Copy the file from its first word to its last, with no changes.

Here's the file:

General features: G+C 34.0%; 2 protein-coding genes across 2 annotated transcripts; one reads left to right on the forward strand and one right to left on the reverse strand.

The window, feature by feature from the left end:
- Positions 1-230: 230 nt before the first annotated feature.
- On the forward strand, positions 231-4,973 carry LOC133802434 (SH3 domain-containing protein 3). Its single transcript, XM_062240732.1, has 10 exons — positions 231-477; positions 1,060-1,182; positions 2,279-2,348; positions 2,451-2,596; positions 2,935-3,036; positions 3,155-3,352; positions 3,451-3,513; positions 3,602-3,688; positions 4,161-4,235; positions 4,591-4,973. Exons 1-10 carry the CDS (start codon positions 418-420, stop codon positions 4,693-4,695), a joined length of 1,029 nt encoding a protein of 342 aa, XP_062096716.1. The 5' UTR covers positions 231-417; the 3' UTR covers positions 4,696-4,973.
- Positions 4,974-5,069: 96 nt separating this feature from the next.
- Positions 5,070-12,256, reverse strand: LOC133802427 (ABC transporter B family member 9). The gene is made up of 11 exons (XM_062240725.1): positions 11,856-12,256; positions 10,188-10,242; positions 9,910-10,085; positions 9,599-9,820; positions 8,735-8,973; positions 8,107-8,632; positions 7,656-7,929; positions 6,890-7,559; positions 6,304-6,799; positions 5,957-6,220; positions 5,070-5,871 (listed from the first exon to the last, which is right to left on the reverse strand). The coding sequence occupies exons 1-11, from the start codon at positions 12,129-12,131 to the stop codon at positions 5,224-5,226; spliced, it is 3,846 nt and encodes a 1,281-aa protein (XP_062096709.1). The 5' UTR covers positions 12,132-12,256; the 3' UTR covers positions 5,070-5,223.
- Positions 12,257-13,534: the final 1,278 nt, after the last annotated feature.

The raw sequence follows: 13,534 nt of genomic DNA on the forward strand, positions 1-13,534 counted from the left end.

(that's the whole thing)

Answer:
General features: G+C 34.0%; 2 protein-coding genes across 2 annotated transcripts; one reads left to right on the forward strand and one right to left on the reverse strand.

The window, feature by feature from the left end:
- Positions 1-230: 230 nt before the first annotated feature.
- On the forward strand, positions 231-4,973 carry LOC133802434 (SH3 domain-containing protein 3). Its single transcript, XM_062240732.1, has 10 exons — positions 231-477; positions 1,060-1,182; positions 2,279-2,348; positions 2,451-2,596; positions 2,935-3,036; positions 3,155-3,352; positions 3,451-3,513; positions 3,602-3,688; positions 4,161-4,235; positions 4,591-4,973. Exons 1-10 carry the CDS (start codon positions 418-420, stop codon positions 4,693-4,695), a joined length of 1,029 nt encoding a protein of 342 aa, XP_062096716.1. The 5' UTR covers positions 231-417; the 3' UTR covers positions 4,696-4,973.
- Positions 4,974-5,069: 96 nt separating this feature from the next.
- Positions 5,070-12,256, reverse strand: LOC133802427 (ABC transporter B family member 9). The gene is made up of 11 exons (XM_062240725.1): positions 11,856-12,256; positions 10,188-10,242; positions 9,910-10,085; positions 9,599-9,820; positions 8,735-8,973; positions 8,107-8,632; positions 7,656-7,929; positions 6,890-7,559; positions 6,304-6,799; positions 5,957-6,220; positions 5,070-5,871 (listed from the first exon to the last, which is right to left on the reverse strand). The coding sequence occupies exons 1-11, from the start codon at positions 12,129-12,131 to the stop codon at positions 5,224-5,226; spliced, it is 3,846 nt and encodes a 1,281-aa protein (XP_062096709.1). The 5' UTR covers positions 12,132-12,256; the 3' UTR covers positions 5,070-5,223.
- Positions 12,257-13,534: the final 1,278 nt, after the last annotated feature.

The raw sequence follows: 13,534 nt of genomic DNA on the forward strand, positions 1-13,534 counted from the left end.